I mean really, it's just heart-breaking.
The stone facade is impressive, the Italian name carved across the top, so striking. Tourists are charmed by patio seating out front. White tablecloths. Baskets of bread. Wine. They are seduced by the idea of sitting glamorously under the southern California sun with their sunglasses on. How very Cal-Italian.
Hooked. Reeled in.
And then Trastevere ends up being...a travesty.
I am not a tourist. Nor was I deceived in any way into thinking that it would be a delicious surprise. I figured that I would have to eat there at some point during my career on The Promenade. Might as well get it out of the way.
The host gave us the option to sit outside, but we asked to be seated inside the dining room because 1) the freaks come out at night on The Promenade, b) I was curious about the interior since I see the patio every day, and lastly) the freaks come out at night on The Promenade.
Trastevere's lofty interior matches the grand exterior. We walked through a front dining area, past a bar (bar!), and into the back dining area. There is nothing particularly remarkable about the decor.
Though the restaurant was crowded for the middle of the week, we had options with respect to seating. We chose a small table against a wall that afforded private awareness. I like to see what's going on, but don't necessarily like others to know who/what I'm doing. Our very friendly, somewhat oddly loud server took our drink order.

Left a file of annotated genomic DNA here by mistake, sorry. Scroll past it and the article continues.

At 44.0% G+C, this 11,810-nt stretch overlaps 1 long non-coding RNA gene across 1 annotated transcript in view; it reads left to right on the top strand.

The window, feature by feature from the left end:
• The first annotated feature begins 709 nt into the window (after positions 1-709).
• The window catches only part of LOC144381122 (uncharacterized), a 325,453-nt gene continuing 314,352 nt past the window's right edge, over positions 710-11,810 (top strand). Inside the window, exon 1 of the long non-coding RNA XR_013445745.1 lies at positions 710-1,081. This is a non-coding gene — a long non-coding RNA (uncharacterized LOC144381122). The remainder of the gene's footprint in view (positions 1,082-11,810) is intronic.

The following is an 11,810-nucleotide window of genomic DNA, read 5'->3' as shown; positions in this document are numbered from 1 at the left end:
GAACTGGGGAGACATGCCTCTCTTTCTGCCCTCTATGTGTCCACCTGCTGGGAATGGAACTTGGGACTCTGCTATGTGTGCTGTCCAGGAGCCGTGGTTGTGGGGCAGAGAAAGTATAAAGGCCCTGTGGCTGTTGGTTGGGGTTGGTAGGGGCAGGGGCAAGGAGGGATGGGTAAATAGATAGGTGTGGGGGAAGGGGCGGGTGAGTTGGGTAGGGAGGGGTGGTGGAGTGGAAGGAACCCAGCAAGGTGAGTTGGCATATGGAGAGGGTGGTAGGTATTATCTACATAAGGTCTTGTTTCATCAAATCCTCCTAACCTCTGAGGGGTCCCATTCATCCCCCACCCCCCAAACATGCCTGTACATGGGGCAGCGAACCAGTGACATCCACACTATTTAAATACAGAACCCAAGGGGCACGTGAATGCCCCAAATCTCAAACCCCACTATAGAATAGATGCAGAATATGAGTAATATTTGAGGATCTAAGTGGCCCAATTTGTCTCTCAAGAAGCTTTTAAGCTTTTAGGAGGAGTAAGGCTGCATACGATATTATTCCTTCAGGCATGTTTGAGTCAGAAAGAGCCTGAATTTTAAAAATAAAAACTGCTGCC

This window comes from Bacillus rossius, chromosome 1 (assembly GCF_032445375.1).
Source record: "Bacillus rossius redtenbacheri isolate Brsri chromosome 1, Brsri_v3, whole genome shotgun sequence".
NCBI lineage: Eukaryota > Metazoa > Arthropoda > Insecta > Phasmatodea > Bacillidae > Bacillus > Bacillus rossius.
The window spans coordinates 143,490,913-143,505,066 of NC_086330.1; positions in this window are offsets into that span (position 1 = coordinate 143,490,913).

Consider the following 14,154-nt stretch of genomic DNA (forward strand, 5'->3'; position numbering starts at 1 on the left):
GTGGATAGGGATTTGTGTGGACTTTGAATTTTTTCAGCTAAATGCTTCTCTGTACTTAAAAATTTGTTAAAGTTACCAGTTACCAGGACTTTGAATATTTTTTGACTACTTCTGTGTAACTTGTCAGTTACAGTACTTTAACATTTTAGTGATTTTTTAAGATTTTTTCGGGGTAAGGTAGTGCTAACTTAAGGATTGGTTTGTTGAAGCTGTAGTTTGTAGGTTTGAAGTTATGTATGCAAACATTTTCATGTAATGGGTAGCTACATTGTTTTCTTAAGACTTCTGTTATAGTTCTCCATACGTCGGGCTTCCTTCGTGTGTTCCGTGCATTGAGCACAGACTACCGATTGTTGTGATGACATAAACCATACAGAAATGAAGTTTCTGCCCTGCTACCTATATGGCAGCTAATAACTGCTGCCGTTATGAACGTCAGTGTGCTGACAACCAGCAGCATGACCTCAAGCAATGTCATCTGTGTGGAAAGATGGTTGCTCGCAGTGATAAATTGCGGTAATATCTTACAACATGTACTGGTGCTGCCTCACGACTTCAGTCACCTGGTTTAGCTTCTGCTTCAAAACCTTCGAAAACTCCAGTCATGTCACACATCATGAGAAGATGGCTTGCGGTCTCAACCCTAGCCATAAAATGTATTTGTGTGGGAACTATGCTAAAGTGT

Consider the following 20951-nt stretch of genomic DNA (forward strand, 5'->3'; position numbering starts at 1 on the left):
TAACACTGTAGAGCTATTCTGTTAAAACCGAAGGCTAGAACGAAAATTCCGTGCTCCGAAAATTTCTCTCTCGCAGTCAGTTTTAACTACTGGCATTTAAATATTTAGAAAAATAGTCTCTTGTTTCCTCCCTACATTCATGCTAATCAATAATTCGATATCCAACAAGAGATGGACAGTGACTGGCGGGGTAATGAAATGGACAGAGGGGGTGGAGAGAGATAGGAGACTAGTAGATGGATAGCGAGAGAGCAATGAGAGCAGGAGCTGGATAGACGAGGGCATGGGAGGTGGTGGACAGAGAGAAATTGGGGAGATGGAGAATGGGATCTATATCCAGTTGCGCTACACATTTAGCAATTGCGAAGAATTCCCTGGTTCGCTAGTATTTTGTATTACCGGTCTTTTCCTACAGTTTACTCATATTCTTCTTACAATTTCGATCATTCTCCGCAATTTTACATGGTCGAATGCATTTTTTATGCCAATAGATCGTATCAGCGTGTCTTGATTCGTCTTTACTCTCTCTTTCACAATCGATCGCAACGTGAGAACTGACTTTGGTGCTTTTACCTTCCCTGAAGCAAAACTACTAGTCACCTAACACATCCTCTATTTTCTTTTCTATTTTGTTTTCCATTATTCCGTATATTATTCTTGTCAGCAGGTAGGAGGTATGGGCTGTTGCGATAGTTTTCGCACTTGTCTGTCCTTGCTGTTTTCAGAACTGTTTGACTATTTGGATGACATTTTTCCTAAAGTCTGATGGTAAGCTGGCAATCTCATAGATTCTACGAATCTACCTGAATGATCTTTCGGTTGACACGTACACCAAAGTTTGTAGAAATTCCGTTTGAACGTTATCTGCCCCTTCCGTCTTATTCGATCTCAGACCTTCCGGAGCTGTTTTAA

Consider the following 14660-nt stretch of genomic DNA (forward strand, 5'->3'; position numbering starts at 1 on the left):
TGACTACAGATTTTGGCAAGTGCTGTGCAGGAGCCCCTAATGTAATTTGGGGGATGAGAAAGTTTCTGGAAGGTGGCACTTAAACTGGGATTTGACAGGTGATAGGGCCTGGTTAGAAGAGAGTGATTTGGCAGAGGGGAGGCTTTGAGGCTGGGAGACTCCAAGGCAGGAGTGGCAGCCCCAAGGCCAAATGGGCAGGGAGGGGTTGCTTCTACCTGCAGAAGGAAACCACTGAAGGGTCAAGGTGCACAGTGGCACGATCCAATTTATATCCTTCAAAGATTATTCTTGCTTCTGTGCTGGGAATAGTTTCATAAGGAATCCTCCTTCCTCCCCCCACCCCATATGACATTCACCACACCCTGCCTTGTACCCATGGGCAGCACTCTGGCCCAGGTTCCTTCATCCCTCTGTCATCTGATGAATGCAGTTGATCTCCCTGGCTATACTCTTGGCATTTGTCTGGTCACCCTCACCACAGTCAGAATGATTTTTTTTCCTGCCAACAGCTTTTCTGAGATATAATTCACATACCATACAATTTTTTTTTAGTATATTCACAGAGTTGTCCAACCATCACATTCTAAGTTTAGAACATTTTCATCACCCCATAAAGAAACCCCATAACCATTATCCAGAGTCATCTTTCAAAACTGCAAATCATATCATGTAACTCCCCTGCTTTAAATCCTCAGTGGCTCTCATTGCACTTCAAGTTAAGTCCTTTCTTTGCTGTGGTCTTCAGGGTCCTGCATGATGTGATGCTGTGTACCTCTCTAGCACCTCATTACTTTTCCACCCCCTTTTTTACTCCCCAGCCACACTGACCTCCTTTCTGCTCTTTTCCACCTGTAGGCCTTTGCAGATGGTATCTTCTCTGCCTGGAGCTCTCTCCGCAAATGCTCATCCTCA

Bread is always nice, but I wasn't interested. I tasted a piece only so I could try the herbed olive oil, which was fine.
The rest of the food, however, was not fine. If I had to choose one thing that I had to order for the rest of my life in an Italian restaurant, it would be an antipasto of roasted, marinated vegetables, olives, salumi and cheese. It is very difficult for a restaurant to serve this poorly, since most of the items are not cooked by the kitchen. However, I was surprised by Antipasto del Contadino that Trastevere presented to us. The vegetables, bitter zucchini and overly woody eggplant, were bad, which is surprising for a restaurant that is one block away from a twice-weekly farmers' market. Though the other elements - prosciutto, mozzarella, olives - weren't inedible, their haphazard presentation on the plate was not very appetizing.
Spaghetti Carbonara was oddly dry and something about the texture was "powdery." I picked at a few pieces of the bacon, and left it at that. While the carbonara at the very least had an un-ugly presentation, twirled and piled high on a plate, the Gnocchi didn't even look promising. Rather than having a pillow-soft texture, the individual gnocchi were gooey on the outside and gummy on the inside. I've never made gnocchi before, so I can't guess at what the problem might have been. I can't even guess why they would make their sauce so bland, either.
We only ordered espresso and tiramisu for dessert to buy ourselves some time to linger over conversation. The tiramisu wasn't the worst I've ever had, and is probably the only thing I would ever order at Trastevere, if ever the occasion forced itself upon me to eat there again.
1360 3rd Street Promenade
Santa Monica, CA 90401